If sport is to take one lesson from the 2013 - 2017 Royal Commission into Institutional Responses to Child Sexual Abuse it is that there is no single profile of a typical victim or perpetrator. However, there are trends to be learnt from and systems that institutions, such as clubs and associations, can put in place to better identify risks and protect children.
While some children are more vulnerable to abuse based on factors including age, gender, ethnicity, disability and prior abuse or neglect, some may also be more vulnerable because of situational factors such as extensive periods of unsupervised contact with adults via long hours of training, close physical contact and travelling in vehicles with adults on a regular basis.
Children with disabilities are among the most vulnerable because they are often segregated to varying degrees.
In these instances, children have little or no control over who they interact with, and internal cultures of obedience and silence make it risky for children to both defend themselves from perpetrators and/or raise an alarm if abuse occurs.
There are certain aspects of sport that can provide the potential for abusive situations, particularly given the close and personal interaction often found between coaches and participants, competition travel interstate and abroad, and participants being conditioned to follow the coach’s direction.
The Royal Commission’s interim report suggests that to prevent child sexual abuse, it may be more effective to address risk factors common to sport and focus on creating safe environments rather than profile likely offenders. For example, in many instances Working with Children Checks, reference checking and child safe procedures could have prevented abuse that has occured.
The Commission found that opportunistic perpetrators are less likely to commit abuse where organisational controls are in place as preventers and deterrents. These may include rules that a coach, official or administrator should not be alone with a single child.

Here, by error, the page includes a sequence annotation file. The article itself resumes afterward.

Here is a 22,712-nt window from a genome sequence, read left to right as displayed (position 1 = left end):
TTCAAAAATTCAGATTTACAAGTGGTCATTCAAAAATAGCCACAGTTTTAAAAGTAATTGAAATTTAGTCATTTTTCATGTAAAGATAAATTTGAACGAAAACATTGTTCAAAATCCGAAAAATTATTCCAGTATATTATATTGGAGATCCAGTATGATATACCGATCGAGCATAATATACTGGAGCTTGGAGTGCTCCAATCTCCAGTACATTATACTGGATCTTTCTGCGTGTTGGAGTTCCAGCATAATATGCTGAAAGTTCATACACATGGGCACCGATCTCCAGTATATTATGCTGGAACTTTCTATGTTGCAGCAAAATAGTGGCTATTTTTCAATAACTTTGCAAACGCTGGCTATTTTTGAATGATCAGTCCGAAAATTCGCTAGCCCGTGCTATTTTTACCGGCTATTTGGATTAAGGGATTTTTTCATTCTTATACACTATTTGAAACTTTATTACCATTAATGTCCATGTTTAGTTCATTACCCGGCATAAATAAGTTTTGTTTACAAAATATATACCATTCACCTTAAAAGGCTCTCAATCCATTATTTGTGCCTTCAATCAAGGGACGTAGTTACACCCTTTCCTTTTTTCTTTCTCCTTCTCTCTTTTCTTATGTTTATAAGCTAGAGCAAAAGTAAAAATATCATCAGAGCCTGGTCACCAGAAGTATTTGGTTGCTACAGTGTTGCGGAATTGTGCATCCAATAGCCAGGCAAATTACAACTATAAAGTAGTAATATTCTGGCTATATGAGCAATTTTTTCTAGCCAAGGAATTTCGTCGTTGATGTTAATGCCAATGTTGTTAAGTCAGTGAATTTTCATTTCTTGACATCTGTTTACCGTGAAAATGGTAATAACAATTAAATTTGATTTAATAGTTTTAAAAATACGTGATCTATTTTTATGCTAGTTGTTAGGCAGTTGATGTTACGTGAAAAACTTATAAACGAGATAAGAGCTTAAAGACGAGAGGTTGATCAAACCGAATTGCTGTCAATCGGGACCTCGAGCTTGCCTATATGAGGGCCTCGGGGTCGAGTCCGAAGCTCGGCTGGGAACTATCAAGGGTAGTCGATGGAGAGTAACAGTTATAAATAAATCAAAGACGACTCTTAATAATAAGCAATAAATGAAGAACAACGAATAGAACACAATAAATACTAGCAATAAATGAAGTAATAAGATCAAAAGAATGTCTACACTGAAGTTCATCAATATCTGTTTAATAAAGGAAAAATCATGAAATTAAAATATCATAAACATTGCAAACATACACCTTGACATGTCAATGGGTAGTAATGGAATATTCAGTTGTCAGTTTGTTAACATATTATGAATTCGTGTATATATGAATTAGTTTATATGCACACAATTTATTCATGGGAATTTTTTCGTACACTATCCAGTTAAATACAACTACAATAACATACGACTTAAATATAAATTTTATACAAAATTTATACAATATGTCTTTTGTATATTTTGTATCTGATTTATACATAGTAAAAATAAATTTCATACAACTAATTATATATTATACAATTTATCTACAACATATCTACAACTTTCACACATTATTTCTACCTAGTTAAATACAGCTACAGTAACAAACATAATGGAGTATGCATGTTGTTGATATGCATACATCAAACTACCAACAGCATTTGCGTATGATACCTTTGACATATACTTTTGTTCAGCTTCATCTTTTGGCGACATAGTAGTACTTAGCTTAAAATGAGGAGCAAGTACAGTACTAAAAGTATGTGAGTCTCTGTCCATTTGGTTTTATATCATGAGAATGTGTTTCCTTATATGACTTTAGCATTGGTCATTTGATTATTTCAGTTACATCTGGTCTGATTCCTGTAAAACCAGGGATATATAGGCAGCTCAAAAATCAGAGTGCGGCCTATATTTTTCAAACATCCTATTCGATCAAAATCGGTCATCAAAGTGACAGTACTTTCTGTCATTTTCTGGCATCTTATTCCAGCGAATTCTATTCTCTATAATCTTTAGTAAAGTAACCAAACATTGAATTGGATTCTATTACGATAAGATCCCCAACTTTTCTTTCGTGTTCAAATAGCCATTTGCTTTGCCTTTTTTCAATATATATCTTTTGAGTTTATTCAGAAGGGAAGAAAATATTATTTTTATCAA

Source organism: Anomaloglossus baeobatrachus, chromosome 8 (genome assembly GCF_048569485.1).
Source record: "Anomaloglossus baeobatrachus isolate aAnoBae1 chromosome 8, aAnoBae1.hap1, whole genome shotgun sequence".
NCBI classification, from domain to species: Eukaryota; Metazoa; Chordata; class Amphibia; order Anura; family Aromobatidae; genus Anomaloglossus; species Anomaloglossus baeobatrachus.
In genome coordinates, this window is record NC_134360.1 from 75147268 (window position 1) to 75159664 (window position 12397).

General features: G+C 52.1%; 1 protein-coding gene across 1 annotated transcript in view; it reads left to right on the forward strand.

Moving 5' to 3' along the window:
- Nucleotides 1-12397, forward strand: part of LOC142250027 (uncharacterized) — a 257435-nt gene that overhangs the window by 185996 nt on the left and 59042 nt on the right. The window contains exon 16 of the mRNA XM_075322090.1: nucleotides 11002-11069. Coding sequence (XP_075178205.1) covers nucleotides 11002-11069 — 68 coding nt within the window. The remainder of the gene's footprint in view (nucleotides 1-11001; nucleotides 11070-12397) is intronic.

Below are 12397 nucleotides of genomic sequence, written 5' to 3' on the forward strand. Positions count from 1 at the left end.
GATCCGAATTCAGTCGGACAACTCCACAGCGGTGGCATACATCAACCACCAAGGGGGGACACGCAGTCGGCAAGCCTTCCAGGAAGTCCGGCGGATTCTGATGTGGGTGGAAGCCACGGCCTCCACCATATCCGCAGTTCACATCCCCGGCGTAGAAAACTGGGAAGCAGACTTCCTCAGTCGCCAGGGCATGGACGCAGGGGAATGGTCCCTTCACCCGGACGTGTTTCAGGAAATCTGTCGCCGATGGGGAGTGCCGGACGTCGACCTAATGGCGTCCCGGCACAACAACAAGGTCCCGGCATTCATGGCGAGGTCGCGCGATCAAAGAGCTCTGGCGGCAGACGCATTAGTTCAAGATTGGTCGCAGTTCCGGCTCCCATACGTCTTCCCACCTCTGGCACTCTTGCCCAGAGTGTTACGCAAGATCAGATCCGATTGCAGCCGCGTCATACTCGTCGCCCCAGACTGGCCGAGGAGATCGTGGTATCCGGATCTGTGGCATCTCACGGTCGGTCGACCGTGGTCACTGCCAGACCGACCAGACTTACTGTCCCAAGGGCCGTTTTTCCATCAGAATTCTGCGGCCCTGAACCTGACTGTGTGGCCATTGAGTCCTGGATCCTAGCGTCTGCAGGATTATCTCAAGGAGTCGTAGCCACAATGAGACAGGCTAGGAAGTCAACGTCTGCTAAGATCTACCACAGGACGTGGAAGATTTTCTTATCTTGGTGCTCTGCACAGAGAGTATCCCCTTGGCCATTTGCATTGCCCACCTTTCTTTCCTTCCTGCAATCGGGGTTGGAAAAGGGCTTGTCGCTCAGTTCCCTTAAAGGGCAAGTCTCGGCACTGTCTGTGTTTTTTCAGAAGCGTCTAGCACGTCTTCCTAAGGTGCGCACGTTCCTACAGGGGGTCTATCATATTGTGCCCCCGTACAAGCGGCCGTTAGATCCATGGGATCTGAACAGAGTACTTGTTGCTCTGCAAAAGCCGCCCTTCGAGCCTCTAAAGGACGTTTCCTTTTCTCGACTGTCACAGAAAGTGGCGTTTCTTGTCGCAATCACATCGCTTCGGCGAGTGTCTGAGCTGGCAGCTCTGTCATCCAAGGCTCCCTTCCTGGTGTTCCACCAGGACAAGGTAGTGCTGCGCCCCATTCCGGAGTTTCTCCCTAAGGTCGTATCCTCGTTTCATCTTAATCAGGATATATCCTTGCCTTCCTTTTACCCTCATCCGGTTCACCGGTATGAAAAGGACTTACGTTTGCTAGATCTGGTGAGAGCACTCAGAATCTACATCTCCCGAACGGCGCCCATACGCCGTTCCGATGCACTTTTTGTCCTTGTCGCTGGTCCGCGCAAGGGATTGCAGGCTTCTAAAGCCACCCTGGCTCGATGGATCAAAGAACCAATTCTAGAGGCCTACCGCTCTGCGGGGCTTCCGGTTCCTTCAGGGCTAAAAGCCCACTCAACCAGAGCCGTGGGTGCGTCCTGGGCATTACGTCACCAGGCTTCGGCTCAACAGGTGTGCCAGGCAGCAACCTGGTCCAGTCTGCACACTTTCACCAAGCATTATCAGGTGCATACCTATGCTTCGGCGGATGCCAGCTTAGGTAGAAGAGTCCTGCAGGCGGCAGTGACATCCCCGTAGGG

Situational perpetrators who react to cues or environmental triggers may have their tendencies curbed by codes of conduct that clearly identify types of unacceptable behaviour, these rules are effectively enforced and organisations clearly state that they will report abuse to authorities without delay.
The Rugby Football Union of the United Kingdom has developed a comprehensive policy on safeguarding children, which starts with stating that a ‘safe environment is one where the possibility of abuse is openly acknowledged; volunteers and employees are vetted and trained; and those who report suspicions and concerns are confident that these will be treated seriously and confidentially’.
The policy provides advice on:
Salecombe Rugby has developed a comprehensive brochure based on the policy, which can be found here.
In Australia, Educational Edicts has developed the SoSAFE! Program designed to promote social safety for people with moderate to severe intellectual disability. SoSAFE! provides visual tools and lesson materials to teach the type and degree of communicative and physical intimacy appropriate with different groups of people in an individual’s life.
Play by the Rules also offers suggested templates and policies on reporting child abuse, with our information sheets.